The rate of preventive care use is lower when the number of guideline-recommended services is higher, and prioritizing recommendations may improve use of high-value services, according to a study published in the American Journal of Preventive Medicine.
Glen B. Taksler, PhD, from the Medicine Institute at the Cleveland Clinic, and colleagues reviewed electronic medical records from 2008 to 2015 from the Cleveland Clinic Health System to assess whether eligibility for more guideline-recommended preventive services is associated with lower preventive care use. Patients were aged 50 to 75 years and received 5 or more years of care in the health system with visits to an internal medicine or family medicine provider at least every other year.
The researchers considered eligibility for 11 preventive services most closely associated with guidelines: tobacco cessation; control of obesity, hypertension, lipids, or blood glucose; influenza vaccination; and screening for breast, cervical, or colorectal cancers, abdominal aortic aneurysm, or osteoporosis. Additionally, all patients were eligible for influenza vaccination each year. Eligibility was assessed at the end of each year on December 31. In the year after which a patient was identified as eligible, researchers examined successful use of the service most closely associated with each guideline.
The primary outcome was the rate of preventive care use in the following year. Results were adjusted for demographics and stratified by the number of disease risk factors (smoking, obesity, hypertension, hyperlipidemia, diabetes). Data were collected in 2016 and analyzed in 2017.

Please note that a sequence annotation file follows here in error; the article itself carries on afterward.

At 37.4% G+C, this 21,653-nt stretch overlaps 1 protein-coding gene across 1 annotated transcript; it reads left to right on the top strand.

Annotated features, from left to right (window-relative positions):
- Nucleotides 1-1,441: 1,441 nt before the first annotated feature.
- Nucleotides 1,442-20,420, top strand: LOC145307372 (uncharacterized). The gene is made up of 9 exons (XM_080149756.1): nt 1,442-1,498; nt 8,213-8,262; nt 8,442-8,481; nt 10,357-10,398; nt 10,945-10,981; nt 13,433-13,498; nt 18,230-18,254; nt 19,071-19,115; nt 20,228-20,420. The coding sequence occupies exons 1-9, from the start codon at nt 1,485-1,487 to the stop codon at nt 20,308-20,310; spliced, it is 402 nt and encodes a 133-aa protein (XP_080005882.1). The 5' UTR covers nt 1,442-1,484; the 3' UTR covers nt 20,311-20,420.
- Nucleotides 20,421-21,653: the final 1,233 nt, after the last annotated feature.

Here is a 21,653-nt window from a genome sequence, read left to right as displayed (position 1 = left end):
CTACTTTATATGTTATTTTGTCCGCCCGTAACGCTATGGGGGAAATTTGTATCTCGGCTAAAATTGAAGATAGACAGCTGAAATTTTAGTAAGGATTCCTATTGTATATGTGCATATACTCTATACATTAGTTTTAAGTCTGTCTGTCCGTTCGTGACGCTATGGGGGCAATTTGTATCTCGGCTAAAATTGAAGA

The sample included 80,773 patients across 390,778 person-years. Nearly 50% of patients (44%) had no disease risk factors, 35% had 1 risk factor, 16% had 2 risk factors, and 5% had 3 or more risk factors. Patients who were eligible for more guideline-recommended preventive services used more services; however, eligibility for more guideline-recommended preventive services was strongly associated with lower use of each individual service in the following year. The adjusted rate of preventive care use decreased from 38.67 preventive services used per 100 eligible services in patients eligible for one guideline-recommended service to 31.59 per 100 in patients eligible for 2 services, and 25.43 per 100 in patients eligible for 6 or more services.
Results were robust to disease risk factors and observed for all but 2 services (tobacco cessation and obesity reduction). However, for any given number of guideline-recommended services, patients with more disease risk factors had higher usage rates.
“In this 8-year cohort study, eligibility for more guideline-recommended preventive services was strongly associated with lower patient utilization of each recommended service,” the authors concluded. “This relationship held for nearly all major preventive services and stratification by disease risk factors. Because the value of preventive care interventions is not uniform, these findings suggest a need for prioritization of preventive care guidelines to maximize value for patients.”
Taksler GB, Pfoh ER, Stange KC, Rothberg MB. Association between number of preventive care guidelines and preventive care utilization by patients. Am J Prev Med. 2018 May 8. doi: 10.1016/j.amepre.2018.03.011